1. At what Glascow scale should a patient be intubated?
  2. How can we secure the airway in a patient with a cervical spine injury?
    • Secure airway first, then deal with the cervical spine injury!
    • The best answer is the use of a flexible bronchoscope but orotracheal intubation can still be performed with manual cervical immobilization.
  3. If a pt has breathed smoke, how can we secure their airway?
    For pts with smoke inhalation, you may have to intubate them to secure their airway.
  4. What diagnostic imaging is used for smoke inhhalation?
  5. If "crepitus" or "subcutaneous emphysema" is found on palpation of the neck, what is the best next step in management?
    Use a flexible bronchoscope (via nasal intubation). 

    The presence of subcutaneous emphysema indicates THORACIC TRAUMA which is a major traumatic disruption of the tracheobronchial tree.
  6. In which pt should you NOT do a SURGICAL cricothyroidotomy?
    For pts <12 years, instead perform a NEEDLE cricothyroidotomy  to avoid having to perform laryngeal reconstruction in the future.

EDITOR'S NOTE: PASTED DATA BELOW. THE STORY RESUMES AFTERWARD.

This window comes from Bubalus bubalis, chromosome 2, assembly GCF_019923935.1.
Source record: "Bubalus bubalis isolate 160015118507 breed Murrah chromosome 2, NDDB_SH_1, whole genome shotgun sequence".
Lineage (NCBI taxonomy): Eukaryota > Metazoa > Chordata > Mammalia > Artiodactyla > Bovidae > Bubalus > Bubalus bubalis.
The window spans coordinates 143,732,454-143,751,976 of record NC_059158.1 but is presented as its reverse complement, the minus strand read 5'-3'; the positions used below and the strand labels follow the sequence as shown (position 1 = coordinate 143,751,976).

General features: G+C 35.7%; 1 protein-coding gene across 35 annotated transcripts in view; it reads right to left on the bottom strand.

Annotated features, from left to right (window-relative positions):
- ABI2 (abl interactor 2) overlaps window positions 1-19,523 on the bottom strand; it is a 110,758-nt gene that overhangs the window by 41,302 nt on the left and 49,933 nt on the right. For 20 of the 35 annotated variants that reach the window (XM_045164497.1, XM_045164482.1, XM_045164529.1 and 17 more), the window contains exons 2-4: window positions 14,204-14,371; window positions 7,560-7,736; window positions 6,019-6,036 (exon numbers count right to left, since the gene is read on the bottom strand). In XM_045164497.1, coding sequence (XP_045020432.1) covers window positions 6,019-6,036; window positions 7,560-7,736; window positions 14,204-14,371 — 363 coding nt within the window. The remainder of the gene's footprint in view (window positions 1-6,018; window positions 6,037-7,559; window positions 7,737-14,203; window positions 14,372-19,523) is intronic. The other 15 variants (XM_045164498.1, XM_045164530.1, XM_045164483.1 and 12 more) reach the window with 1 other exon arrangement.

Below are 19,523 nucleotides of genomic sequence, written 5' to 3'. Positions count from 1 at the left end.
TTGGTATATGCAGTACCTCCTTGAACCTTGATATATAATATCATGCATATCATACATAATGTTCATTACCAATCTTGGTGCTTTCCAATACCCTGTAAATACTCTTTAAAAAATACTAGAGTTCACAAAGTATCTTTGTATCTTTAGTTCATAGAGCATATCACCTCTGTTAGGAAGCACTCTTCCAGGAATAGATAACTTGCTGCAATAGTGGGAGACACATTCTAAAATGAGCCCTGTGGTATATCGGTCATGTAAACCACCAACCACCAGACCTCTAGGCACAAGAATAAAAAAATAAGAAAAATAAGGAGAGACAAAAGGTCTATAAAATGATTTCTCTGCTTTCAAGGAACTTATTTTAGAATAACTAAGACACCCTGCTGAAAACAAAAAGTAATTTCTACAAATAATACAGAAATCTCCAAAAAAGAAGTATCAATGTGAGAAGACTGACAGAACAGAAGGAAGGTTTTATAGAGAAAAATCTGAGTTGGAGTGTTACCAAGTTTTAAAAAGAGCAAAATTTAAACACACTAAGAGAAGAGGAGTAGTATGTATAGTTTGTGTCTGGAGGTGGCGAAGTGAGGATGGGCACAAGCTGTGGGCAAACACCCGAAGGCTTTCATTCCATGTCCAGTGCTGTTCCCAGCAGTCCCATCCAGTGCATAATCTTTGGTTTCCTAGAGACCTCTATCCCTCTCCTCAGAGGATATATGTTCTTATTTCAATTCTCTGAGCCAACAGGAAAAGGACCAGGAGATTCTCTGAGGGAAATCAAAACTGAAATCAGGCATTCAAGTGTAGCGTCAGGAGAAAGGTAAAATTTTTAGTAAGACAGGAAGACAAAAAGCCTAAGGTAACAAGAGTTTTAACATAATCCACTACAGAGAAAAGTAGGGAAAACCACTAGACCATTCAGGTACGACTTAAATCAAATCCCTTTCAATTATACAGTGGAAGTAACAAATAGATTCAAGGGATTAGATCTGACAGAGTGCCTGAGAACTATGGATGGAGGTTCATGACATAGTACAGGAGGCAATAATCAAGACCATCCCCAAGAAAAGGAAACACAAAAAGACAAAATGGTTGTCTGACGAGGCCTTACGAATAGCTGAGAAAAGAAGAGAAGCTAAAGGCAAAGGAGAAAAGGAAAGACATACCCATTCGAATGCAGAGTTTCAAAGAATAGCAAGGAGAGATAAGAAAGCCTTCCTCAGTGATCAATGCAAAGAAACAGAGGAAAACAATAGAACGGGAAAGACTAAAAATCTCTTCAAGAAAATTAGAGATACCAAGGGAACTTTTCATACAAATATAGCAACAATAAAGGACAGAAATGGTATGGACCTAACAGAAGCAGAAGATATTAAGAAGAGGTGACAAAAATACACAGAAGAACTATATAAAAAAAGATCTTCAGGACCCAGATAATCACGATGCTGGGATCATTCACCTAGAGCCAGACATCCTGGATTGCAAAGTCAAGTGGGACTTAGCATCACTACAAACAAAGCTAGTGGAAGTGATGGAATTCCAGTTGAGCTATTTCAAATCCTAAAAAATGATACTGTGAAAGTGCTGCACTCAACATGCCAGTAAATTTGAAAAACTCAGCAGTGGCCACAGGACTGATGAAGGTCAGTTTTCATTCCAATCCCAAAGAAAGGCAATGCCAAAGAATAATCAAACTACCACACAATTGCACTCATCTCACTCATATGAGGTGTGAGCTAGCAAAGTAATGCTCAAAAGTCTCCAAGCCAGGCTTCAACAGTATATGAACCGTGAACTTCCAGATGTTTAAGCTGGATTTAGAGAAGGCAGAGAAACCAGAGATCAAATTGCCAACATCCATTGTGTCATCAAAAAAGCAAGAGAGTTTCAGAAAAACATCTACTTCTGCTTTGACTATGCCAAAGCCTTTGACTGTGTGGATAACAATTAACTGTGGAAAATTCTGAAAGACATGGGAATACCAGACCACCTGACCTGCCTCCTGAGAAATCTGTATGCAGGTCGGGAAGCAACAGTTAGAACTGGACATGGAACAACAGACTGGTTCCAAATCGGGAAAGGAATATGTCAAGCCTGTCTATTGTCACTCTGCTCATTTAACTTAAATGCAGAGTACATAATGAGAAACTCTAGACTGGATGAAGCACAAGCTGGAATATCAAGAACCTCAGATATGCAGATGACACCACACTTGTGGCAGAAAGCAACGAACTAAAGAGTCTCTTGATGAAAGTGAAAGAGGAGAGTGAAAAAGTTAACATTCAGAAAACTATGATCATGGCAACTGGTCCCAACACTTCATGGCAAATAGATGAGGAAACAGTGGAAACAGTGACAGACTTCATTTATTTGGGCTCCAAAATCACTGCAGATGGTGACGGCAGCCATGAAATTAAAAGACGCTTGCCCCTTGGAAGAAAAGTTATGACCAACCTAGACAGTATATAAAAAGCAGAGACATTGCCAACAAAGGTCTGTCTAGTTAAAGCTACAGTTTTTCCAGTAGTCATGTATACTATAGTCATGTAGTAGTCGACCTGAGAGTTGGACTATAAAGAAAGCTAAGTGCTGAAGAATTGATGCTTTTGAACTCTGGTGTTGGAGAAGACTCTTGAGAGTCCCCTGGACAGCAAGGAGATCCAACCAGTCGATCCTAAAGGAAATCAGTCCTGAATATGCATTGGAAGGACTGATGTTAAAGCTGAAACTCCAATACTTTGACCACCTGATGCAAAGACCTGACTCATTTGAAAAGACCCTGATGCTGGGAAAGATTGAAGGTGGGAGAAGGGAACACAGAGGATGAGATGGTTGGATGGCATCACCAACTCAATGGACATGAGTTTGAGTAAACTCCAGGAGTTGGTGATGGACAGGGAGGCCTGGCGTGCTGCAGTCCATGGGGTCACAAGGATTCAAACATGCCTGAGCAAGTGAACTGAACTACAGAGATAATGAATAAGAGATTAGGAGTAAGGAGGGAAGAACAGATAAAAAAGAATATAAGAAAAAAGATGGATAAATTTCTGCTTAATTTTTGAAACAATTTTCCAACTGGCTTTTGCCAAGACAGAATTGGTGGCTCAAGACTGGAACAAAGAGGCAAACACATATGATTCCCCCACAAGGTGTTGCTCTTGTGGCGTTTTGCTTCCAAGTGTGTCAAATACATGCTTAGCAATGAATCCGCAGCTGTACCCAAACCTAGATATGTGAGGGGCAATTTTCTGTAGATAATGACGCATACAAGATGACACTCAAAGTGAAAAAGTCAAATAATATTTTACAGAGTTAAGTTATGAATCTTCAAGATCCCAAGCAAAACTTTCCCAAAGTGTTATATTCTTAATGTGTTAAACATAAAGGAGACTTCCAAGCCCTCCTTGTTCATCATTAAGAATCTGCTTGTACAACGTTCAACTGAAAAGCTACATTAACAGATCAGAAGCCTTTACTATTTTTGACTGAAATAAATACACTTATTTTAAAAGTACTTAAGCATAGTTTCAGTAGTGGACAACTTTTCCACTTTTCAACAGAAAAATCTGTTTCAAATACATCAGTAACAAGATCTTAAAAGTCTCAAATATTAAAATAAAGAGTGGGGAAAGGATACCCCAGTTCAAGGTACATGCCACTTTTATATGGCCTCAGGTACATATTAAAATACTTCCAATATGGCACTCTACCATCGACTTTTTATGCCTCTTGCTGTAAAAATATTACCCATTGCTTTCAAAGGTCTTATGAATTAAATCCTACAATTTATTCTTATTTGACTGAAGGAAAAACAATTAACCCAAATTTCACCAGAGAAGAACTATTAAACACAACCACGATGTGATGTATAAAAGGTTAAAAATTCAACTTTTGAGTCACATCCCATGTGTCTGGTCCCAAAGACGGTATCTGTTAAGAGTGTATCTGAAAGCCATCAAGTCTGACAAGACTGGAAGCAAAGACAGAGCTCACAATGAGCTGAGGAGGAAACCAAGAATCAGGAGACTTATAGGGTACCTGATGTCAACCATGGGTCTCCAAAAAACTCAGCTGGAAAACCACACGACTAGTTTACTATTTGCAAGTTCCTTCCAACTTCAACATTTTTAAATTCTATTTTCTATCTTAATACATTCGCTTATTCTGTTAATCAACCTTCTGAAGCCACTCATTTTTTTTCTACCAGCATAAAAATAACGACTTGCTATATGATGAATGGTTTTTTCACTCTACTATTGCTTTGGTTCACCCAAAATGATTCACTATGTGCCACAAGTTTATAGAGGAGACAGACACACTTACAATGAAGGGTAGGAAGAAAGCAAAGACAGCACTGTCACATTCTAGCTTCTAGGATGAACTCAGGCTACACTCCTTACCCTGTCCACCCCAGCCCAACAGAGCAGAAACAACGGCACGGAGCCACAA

7. What is surgical cricothyroidotomy?
    The cricothyroid membrane is incised and an endotracheal or tracheostomy tube is placed into the trachea.
  8. Pt presents with respiratory distress, absent breath sounds, tracheal deviation and hyperresonance to percussion. What is the best next step in management?
    1. First, place a LARGE-BORE NEEDLE (needle thoracostomy) or IV CATHETER into the pleural space at the 2nd intercostal space midclavicular line

    2. Then place a CHEST TUBE (tube thoracostomy) in the anterior midaxillary line in 4th intercostal space (level of nipple in men).

    please do not ever wait for CXR or ABG!
  9. Pt presents with hypotension, shortness of breath and jugular vein distension. What is the best next step in management?
    First perform pericardiocentesis. If unsuccessful, then proceed with pericardial window placement.
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